Buy the 2015 Old Farmer's Almanac!

Perfect Meal for a Rainy Day: Zucchini Potato Soup and Herbed Popovers

October 6, 2011

PrintPrintEmailEmail
Your rating: None Average: 4.5 of 5 (2 votes)

Today was a rainy, gloomy day, forcing my younger brother and me inside. We were completely bored. I soon realized that what our day needed was a delicious, home-cooked meal, so I opened up The Old Farmer’s Almanac Garden-Fresh Cookbook for some ideas.

With the cold and gray weather, soup seemed appropriate. I chose the Zucchini Potato Soup and the Herbed Popovers, which I thought would complement each other perfectly. We walked to the nearest grocery store and loaded up on fresh ingredients.

When we arrived home, I preheated the oven to 400°F and started mixing the eggs, milk, and butter for the Herbed Popovers. After adding the wet mix to the flour and salt, I folded in the thyme and oregano. I used cupcake tins instead of popover trays, but, after consulting with my mother, I was assured that this was common practice.

Ingredients for Herbed Popovers

Once I had put the first batch of popovers in the oven, I started chopping up the potato, onion, and zucchini for the soup. The soup was quite simple to make, although I should note that when adding the egg to the soup, it is crucial that you continuously stir it in. You do not want the egg mixture to curdle.

Ingredients for Zucchini Potato Soup

I enjoyed making this meal because the recipes were straightforward and easy to follow. The ingredients cost me less than $20 (save the salt and eggs that I already possessed) and fed four people—with leftovers! The soup would be great for a light lunch or as an addition to a meal throughout the week. I spent a little less than an hour and a half preparing this meal, so it may not be ideal during a busy week. However, the soup only took about half an hour and, as I noted, the recipe left plenty to be used later.

 

Herbed Popovers

(found on page 256 of The Garden-Fresh Cookbook)

Serve warm with whipped butter.

1 cup all-purpose flour

1/2 teaspoon salt

1 cup milk

3 large eggs

2 tablespoons butter, melted and cooled

1/2 tablespoon chopped fresh thyme or 1/2 teaspoon dried thyme

1/2 tablespoon chopped fresh oregano or 1/2 teaspoon dried oregano

Position a rack in the center of the oven. Preheat the oven to 400°F. Grease 12 popover or custard cups. In a large mixing bowl, combine the flour and salt. Stir with a whisk or fork to blend thoroughly. Whisk the milk, eggs, and butter in a small bowl. Make a well in the center of the dry ingredients. Slowly pour the milk mixture into the well while beating the batter. Continue beating for 2-1/2 to 3 minutes, or until the mixture is smooth and free of lumps. Fold in the herbs. Pour into the prepared cups, filling only halfway. Place the cups in the oven on the center rack and immediately lower the heat to 375°F. Bake for 35 to 45 minutes, or until puffed and browned.

Makes 12 popovers.

 

Zucchini Potato Soup

(found on page 68 of The Garden-Fresh Cookbook)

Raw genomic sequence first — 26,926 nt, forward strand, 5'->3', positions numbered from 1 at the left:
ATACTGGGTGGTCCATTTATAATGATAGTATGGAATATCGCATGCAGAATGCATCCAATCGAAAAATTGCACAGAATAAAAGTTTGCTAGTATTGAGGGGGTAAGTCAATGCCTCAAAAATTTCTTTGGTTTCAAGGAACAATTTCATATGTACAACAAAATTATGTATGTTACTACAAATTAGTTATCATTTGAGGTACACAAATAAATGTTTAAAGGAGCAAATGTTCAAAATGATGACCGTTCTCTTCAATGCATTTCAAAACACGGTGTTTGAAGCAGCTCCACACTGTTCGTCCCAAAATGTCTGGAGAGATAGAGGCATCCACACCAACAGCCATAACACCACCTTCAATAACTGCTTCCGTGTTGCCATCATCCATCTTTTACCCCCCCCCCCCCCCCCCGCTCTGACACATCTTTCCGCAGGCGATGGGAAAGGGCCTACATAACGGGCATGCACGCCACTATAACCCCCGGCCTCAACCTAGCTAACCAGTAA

5 cups chicken broth

1 pound zucchini, halved and thinly sliced

1 large potato, halved and thinly sliced

1 large onion, halved and thinly sliced

3 eggs

2 tablespoons fresh lemon juice

salt and pepper, to taste

In a large saucepan, bring the broth to a boil over medium-high heat. Add the zucchini, potato, and onion. Reduced the heat and simmer, covered, for 15 minutes. In a small bowl, beat the eggs. Add the lemon juice and 1/2 cup of the warm broth and whisk to combine. Add the eggs and lemon juice to the hot broth gradually and stir constantly, so that the mixture doesn’t curdle. Increase the heat to medium and cook for 1 minute, stirring constantly, but do not boil. Season with salt and pepper and serve.

Makes 8 servings.

Related Articles


More Articles:

Comments

OOH I can't edit! I don't

By Linda Ray

OOH I can't edit! I don't understand the function of the eggs in the soup though and you should easily be able to cut those down or even leave them out altogether.
I was shocked at this costing $20 for ingredients. I sometimes forget how blessed I am where I live to have an abundance of fresh vegetables and to be able to grow my own herbs - and veg for that matter. Love my freezer!

Eggs

By Tanya Anderson

I was surprised to see all those eggs in this recipe. Interesting. Are they necessary?

re: That many eggs for

By Linda Ray

re: That many eggs for popovers? Yes That's the nature of the dish. No, cutting down on them would not work. It would make something good, a different dish, but not popovers.

Perfect Comfort Food for Fall!

By Emily Adamson

 

I’ve always been intimidated to make popovers, but this recipe looks doable! And now that it’s cold out, that soup sounds delicious! 

Post new comment

Before posting, please review all comments. Due to the volume of questions, Almanac editors can respond only occasionally, as time allows. We also welcome tips from our wonderful Almanac community!

The content of this field is kept private and will not be shown publicly.
By submitting this form, you accept the Mollom privacy policy.

Shop Wind Bells in the Almanac General Store